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The representation of angular momentum (of $L^2$ and $L_z$) in the space is given by

$$ \langle\vec{r}|L_z|\psi\rangle = \frac{\hbar}{i}\frac{\partial}{\partial\phi}\langle\vec{r}|\psi\rangle $$

and $$ \langle\vec{r}|L^2|\psi\rangle = -\hbar^2\left[\frac{1}{\sin^2\theta}\frac{\partial^2}{\partial\phi^2} + \frac{1}{\sin\theta}\frac{\partial}{\partial\theta}\left(\sin\theta\frac{\partial}{\partial\theta}\right)\right]\langle\vec{r}|\psi\rangle $$

I want to solve the Zeeman's effect problem, consisting of a Hamiltonian of the form

$$ H = \frac{L^2}{2\mu R^2} - \frac{eBL_z}{2\mu}, $$ where $\mu,R,e,B$ are constants. I have to solve the equation

$$ H|\psi\rangle = E|\psi\rangle. $$

Clearly the eigenstates must be eigenstates of $L^2$ and $L_z$ simultaneously. I write this as $|\psi\rangle = |\ell, m \rangle$. Taking into account that we define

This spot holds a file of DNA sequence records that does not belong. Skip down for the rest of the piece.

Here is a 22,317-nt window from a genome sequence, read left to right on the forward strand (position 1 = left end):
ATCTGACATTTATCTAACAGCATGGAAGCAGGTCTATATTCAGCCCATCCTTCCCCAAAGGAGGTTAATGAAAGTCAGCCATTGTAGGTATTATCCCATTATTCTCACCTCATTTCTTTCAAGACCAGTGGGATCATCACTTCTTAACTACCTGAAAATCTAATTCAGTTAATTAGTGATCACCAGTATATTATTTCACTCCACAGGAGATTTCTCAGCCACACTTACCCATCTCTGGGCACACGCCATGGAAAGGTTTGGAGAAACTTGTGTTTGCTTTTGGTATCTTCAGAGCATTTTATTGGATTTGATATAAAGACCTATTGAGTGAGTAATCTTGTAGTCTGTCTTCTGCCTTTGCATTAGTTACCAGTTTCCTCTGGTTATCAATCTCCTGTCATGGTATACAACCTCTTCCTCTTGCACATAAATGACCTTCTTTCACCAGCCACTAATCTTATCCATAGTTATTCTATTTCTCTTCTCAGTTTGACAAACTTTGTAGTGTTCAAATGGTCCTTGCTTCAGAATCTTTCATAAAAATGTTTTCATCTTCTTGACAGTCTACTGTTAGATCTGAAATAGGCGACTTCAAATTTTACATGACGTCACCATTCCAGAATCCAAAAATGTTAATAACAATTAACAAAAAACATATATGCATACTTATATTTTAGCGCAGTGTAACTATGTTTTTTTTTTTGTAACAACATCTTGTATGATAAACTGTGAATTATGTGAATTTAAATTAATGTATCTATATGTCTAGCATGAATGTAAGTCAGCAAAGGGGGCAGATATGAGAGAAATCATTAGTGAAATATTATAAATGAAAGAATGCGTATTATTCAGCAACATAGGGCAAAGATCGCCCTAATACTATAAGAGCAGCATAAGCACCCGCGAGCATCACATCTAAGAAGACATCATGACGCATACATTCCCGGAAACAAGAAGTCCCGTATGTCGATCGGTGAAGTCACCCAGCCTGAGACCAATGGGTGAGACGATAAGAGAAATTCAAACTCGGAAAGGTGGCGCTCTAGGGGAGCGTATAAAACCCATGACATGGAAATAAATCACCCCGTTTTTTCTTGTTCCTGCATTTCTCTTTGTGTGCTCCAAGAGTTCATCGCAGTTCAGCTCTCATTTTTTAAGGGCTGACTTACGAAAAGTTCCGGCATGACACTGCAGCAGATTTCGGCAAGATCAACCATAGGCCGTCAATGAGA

$$ L^2|\ell, m\rangle = \hbar^2\ell(\ell+1)|\ell, m\rangle, \quad\quad L_z|\ell, m\rangle = \hbar m |\ell, m\rangle. $$

Then we can find the eigenenergies: $$ E_{\ell, m} = \frac{\hbar^2\ell(\ell+1)}{r\mu R^2}-\frac{e\hbar B}{2\mu}m $$

I want to find the eigenstates, therefore I do the following: $$ \langle\theta, \phi | H |\ell,m\rangle = E_{\ell,m}\langle\theta, \phi |\ell,m\rangle. $$

This differential equation is difficult to solve. Is my approach correct to find the eigenstates?

Thank you for your help.

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In the standard angular momentum (=spherical harmonic) basis, your Hamiltonian is already diagonal, so no further diagonalisation is needed. In other words, the usual basis is $|\ell,m\rangle$, defined as \begin{aligned} L^2|\ell,m\rangle&=\ell(\ell+1)|\ell,m\rangle\\ L_z|\ell,m\rangle&=m|\ell,m\rangle \end{aligned} where $\langle \theta,\phi|\ell,m\rangle\equiv Y^m_\ell(\theta,\phi)$ are the spherical harmonics (modulo, perhaps, the normalisation).

In this basis, $E_{\ell,m}$ is given by the formula you wrote, while the eigenvectors are just spherical harmonics. You don't need to solve any eigenvalue (or differential) equation, mathematicians solved it for you long ago!

(In other words, your approach is indeed correct, but you don't have to solve the partial differential equation yourself: its solutions are already worked out, and you can find the explicit functions in the linked wiki page).

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